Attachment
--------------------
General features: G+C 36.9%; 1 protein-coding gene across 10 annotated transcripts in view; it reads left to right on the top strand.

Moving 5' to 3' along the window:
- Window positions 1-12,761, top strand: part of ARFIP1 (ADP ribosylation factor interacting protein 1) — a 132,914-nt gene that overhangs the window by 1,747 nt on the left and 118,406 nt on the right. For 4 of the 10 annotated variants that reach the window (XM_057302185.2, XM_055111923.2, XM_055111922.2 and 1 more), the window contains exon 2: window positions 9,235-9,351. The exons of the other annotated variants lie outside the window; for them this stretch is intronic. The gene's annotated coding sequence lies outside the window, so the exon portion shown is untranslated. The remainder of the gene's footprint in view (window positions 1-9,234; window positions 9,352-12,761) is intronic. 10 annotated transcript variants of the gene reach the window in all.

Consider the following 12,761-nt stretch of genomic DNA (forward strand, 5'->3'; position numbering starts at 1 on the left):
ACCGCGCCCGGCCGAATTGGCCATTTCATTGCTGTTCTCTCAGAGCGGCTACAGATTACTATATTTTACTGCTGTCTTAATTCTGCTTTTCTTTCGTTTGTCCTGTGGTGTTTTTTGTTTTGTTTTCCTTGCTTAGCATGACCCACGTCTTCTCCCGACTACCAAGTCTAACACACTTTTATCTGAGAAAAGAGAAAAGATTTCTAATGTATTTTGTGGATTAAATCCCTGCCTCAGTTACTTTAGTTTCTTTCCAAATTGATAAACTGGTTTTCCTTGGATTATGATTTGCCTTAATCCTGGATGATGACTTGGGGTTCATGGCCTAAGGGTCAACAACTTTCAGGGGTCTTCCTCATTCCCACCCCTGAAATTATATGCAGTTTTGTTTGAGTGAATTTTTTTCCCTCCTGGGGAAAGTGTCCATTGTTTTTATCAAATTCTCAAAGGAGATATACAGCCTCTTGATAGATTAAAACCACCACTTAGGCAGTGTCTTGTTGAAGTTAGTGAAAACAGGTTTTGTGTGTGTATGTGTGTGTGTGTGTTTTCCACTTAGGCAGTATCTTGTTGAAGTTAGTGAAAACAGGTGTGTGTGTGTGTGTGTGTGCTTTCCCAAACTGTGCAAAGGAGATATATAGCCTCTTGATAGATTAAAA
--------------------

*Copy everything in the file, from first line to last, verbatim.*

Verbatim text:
General features: G+C 36.9%; 1 protein-coding gene across 10 annotated transcripts in view; it reads left to right on the top strand.

Moving 5' to 3' along the window:
- Window positions 1-12,761, top strand: part of ARFIP1 (ADP ribosylation factor interacting protein 1) — a 132,914-nt gene that overhangs the window by 1,747 nt on the left and 118,406 nt on the right. For 4 of the 10 annotated variants that reach the window (XM_057302185.2, XM_055111923.2, XM_055111922.2 and 1 more), the window contains exon 2: window positions 9,235-9,351. The exons of the other annotated variants lie outside the window; for them this stretch is intronic. The gene's annotated coding sequence lies outside the window, so the exon portion shown is untranslated. The remainder of the gene's footprint in view (window positions 1-9,234; window positions 9,352-12,761) is intronic. 10 annotated transcript variants of the gene reach the window in all.

Consider the following 12,761-nt stretch of genomic DNA (forward strand, 5'->3'; position numbering starts at 1 on the left):
ACCGCGCCCGGCCGAATTGGCCATTTCATTGCTGTTCTCTCAGAGCGGCTACAGATTACTATATTTTACTGCTGTCTTAATTCTGCTTTTCTTTCGTTTGTCCTGTGGTGTTTTTTGTTTTGTTTTCCTTGCTTAGCATGACCCACGTCTTCTCCCGACTACCAAGTCTAACACACTTTTATCTGAGAAAAGAGAAAAGATTTCTAATGTATTTTGTGGATTAAATCCCTGCCTCAGTTACTTTAGTTTCTTTCCAAATTGATAAACTGGTTTTCCTTGGATTATGATTTGCCTTAATCCTGGATGATGACTTGGGGTTCATGGCCTAAGGGTCAACAACTTTCAGGGGTCTTCCTCATTCCCACCCCTGAAATTATATGCAGTTTTGTTTGAGTGAATTTTTTTCCCTCCTGGGGAAAGTGTCCATTGTTTTTATCAAATTCTCAAAGGAGATATACAGCCTCTTGATAGATTAAAACCACCACTTAGGCAGTGTCTTGTTGAAGTTAGTGAAAACAGGTTTTGTGTGTGTATGTGTGTGTGTGTGTTTTCCACTTAGGCAGTATCTTGTTGAAGTTAGTGAAAACAGGTGTGTGTGTGTGTGTGTGTGCTTTCCCAAACTGTGCAAAGGAGATATATAGCCTCTTGATAGATTAAAA